Equivalent Position and Benefits
An equivalent position is one that is virtually identical to the employee's former position in terms of pay, benefits and working conditions. It must involve the same or substantially similar duties and responsibilities, which must entail substantially equivalent skill, effort, responsibility and authority. If an employee is no longer qualified for the position because he or she is unable to attend a necessary course, renew a license, fly a minimum number of hours, etc. as a result of the leave, the employee should be given a reasonable opportunity to fulfill those requirements upon return to work.
Equivalent pay includes a bonus or other payment made to employees. Whether an employee on FMLA leave is entitled to a bonus depends on whether employees on other similar types of leave receive the bonus. For example, if an employee is substituting accrued annual leave and other employees on annual leave receive the bonus, the employee on FMLA leave should receive the bonus as well. However, if a bonus or other payment is based on the achievement of a specified goal such as hours worked, products sold or perfect attendance, and the employee has not met the goal due to FMLA leave, then the payment may be denied, unless otherwise paid to employees on an equivalent non-FMLA leave status.
An employee is also entitled to any unconditional pay increases that may have occurred during the FMLA leave period, such as cost of living expenses. Pay increases conditioned upon seniority, length of service or work performed must be granted in accordance with the employer's policy or practice with respect to other employees on an equivalent leave status for a reason that does not qualify as FMLA leave. An employee is entitled to the same or equivalent pay premiums, such as a shift differential and, ordinarily, the opportunity for overtime hours (and overtime pay).
"Benefits" include all benefits provided or made available to employees by an employer, such as:
At the end of an employee's FMLA leave, benefits must be resumed in the same manner and at the same levels as provided when the leave began, subject to any changes in benefit levels that may have taken place during the leave affecting the entire workforce, unless otherwise elected by the employee.
Upon return from FMLA leave, an employee cannot be required to re-qualify for any benefits he or she enjoyed before the leave began. Employers may find it necessary to modify life insurance and other benefits programs in order to restore employees to equivalent benefits upon return from FMLA leave; to make arrangements for continued payment of costs to maintain such benefits during unpaid FMLA leave; or to pay these costs subject to recovery from the employee on return from leave.
Benefits accrued at the time leave began must be available to an employee upon return from leave. An employee may, but is not entitled to, accrue any additional benefits or seniority during unpaid FMLA leave.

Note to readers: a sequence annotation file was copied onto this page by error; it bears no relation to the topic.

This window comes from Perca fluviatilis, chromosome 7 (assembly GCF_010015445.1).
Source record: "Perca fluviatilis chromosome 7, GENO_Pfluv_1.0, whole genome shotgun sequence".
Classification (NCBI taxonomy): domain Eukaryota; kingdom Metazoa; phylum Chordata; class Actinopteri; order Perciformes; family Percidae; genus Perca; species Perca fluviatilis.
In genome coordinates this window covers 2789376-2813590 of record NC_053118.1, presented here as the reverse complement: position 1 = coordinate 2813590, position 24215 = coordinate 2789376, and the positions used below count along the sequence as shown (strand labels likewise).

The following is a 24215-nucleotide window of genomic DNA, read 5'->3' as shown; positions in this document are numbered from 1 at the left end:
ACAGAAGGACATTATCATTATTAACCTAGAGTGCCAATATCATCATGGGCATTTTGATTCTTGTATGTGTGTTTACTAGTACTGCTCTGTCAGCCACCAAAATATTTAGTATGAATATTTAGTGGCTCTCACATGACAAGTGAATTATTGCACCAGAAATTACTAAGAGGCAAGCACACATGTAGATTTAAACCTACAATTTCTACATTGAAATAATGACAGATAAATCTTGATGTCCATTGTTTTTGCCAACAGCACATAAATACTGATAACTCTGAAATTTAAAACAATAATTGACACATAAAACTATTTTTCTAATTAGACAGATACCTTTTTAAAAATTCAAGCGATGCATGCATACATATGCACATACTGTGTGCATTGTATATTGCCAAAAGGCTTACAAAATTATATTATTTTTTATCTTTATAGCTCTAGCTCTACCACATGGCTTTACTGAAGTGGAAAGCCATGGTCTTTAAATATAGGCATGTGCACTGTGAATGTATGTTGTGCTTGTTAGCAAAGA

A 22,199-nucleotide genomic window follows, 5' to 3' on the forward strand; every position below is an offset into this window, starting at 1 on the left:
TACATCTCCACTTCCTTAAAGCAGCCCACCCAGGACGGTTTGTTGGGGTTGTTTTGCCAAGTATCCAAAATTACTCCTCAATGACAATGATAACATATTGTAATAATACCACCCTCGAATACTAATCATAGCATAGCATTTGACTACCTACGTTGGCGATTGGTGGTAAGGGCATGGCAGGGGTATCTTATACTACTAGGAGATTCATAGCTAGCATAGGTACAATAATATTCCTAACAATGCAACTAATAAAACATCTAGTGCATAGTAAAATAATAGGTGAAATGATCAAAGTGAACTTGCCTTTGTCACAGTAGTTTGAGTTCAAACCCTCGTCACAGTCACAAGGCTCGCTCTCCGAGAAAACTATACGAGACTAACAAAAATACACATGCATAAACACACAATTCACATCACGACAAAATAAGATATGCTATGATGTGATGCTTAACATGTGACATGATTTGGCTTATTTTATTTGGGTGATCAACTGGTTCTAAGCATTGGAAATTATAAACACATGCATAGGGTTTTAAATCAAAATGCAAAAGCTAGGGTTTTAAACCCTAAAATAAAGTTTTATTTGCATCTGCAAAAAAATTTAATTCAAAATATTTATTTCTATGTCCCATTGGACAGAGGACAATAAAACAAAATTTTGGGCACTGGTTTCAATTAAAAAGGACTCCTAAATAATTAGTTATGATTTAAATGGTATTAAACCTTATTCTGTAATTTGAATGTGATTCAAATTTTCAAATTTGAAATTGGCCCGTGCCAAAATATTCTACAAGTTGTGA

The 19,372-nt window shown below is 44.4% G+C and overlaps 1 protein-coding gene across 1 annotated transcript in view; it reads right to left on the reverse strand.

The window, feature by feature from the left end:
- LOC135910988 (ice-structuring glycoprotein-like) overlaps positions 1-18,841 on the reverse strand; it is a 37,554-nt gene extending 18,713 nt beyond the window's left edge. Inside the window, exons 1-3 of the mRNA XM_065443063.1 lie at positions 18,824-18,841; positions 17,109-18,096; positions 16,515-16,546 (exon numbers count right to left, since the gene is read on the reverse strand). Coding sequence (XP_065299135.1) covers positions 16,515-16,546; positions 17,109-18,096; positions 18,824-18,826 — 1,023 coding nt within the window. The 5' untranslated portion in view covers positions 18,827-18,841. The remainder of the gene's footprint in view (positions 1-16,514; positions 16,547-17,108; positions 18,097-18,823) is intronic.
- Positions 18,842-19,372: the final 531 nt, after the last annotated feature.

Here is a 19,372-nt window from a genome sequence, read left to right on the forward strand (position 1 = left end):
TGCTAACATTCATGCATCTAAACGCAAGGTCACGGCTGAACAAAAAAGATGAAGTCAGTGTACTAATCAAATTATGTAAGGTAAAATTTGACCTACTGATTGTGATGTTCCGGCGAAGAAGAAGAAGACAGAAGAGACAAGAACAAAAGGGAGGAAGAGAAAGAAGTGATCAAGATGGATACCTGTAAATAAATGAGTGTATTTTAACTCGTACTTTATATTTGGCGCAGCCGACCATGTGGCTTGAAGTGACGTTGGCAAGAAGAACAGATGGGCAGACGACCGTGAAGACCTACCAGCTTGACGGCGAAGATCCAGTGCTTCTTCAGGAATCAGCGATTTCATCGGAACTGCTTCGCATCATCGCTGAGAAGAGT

If while on unpaid FMLA leave an employee desires to continue life insurance, disability insurance or other types of benefits for which he or she typically pays, the employer is required to follow established policies or practices for continuing such benefits for other instances of leave without pay. If the employer has no established policy, the employee and the employer are encouraged to agree upon arrangements before FMLA leave begins.
Any period of unpaid FMLA leave cannot be treated as a break in service for purposes of vesting and eligibility to participate in pension and other retirement plans. If the plan requires an employee to be employed on a specific date in order to be credited with a year of service for vesting, contributions or participation purposes, an employee on unpaid FMLA leave on that date will be deemed to have been employed on that date. Unpaid FMLA leave periods, however, need not be treated as credited service for purposes of benefit accrual, vesting and eligibility to participate.
Other Terms and Conditions
An equivalent position must have substantially similar duties, conditions, responsibilities, privileges and status as the employee's original position. For example:
The FMLA does not prohibit an employer from accommodating an employee's request to be restored to a different shift, schedule or position that better suits the employee's personal needs on return from leave, or to offer a promotion. However, an employee cannot be induced by the employer to accept a different position against the employee's wishes. The requirement that an employee be restored to the same or equivalent job with the same or equivalent pay, benefits, and terms and conditions of employment does not extend to de minimis, intangible or unmeasurable aspects of the job.
Joint employers have shared responsibilities for employee reinstatement.
Continue to Reinstatement Limitations or Return to Employer Rights and Responsibilities Menu.
For more information on this aspect of the FMLA, see the FMLA regulations: § 825.215
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